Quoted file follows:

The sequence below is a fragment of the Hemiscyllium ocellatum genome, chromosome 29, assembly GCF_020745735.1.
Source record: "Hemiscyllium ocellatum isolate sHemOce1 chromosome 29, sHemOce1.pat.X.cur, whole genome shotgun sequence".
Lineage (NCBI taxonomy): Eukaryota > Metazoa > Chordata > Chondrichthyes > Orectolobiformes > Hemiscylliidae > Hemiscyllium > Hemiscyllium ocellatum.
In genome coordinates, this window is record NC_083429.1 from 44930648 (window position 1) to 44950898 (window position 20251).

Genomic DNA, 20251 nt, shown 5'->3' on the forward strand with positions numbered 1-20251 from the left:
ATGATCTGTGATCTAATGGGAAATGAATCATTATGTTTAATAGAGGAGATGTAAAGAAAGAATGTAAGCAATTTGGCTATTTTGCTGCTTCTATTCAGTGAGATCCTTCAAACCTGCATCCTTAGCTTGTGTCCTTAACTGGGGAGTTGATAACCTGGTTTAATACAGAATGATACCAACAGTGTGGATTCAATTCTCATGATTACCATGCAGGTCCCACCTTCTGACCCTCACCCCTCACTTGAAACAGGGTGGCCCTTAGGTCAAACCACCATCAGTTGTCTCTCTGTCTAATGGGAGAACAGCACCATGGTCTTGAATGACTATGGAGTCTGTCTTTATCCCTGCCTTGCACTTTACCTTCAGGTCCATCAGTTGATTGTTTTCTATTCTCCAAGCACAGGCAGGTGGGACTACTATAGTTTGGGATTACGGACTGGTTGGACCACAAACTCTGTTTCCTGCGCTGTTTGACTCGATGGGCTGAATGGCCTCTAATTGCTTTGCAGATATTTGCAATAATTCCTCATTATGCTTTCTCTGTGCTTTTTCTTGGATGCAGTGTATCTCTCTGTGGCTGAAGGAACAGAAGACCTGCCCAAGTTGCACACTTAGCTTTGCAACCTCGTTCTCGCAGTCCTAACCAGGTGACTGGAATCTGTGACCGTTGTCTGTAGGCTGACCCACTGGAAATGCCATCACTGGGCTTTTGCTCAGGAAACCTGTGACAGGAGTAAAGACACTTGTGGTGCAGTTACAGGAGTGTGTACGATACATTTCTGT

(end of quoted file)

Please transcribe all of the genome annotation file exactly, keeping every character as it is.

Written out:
The sequence below is a fragment of the Hemiscyllium ocellatum genome, chromosome 29, assembly GCF_020745735.1.
Source record: "Hemiscyllium ocellatum isolate sHemOce1 chromosome 29, sHemOce1.pat.X.cur, whole genome shotgun sequence".
Lineage (NCBI taxonomy): Eukaryota > Metazoa > Chordata > Chondrichthyes > Orectolobiformes > Hemiscylliidae > Hemiscyllium > Hemiscyllium ocellatum.
In genome coordinates, this window is record NC_083429.1 from 44930648 (window position 1) to 44950898 (window position 20251).

Genomic DNA, 20251 nt, shown 5'->3' on the forward strand with positions numbered 1-20251 from the left:
ATGATCTGTGATCTAATGGGAAATGAATCATTATGTTTAATAGAGGAGATGTAAAGAAAGAATGTAAGCAATTTGGCTATTTTGCTGCTTCTATTCAGTGAGATCCTTCAAACCTGCATCCTTAGCTTGTGTCCTTAACTGGGGAGTTGATAACCTGGTTTAATACAGAATGATACCAACAGTGTGGATTCAATTCTCATGATTACCATGCAGGTCCCACCTTCTGACCCTCACCCCTCACTTGAAACAGGGTGGCCCTTAGGTCAAACCACCATCAGTTGTCTCTCTGTCTAATGGGAGAACAGCACCATGGTCTTGAATGACTATGGAGTCTGTCTTTATCCCTGCCTTGCACTTTACCTTCAGGTCCATCAGTTGATTGTTTTCTATTCTCCAAGCACAGGCAGGTGGGACTACTATAGTTTGGGATTACGGACTGGTTGGACCACAAACTCTGTTTCCTGCGCTGTTTGACTCGATGGGCTGAATGGCCTCTAATTGCTTTGCAGATATTTGCAATAATTCCTCATTATGCTTTCTCTGTGCTTTTTCTTGGATGCAGTGTATCTCTCTGTGGCTGAAGGAACAGAAGACCTGCCCAAGTTGCACACTTAGCTTTGCAACCTCGTTCTCGCAGTCCTAACCAGGTGACTGGAATCTGTGACCGTTGTCTGTAGGCTGACCCACTGGAAATGCCATCACTGGGCTTTTGCTCAGGAAACCTGTGACAGGAGTAAAGACACTTGTGGTGCAGTTACAGGAGTGTGTACGATACATTTCTGT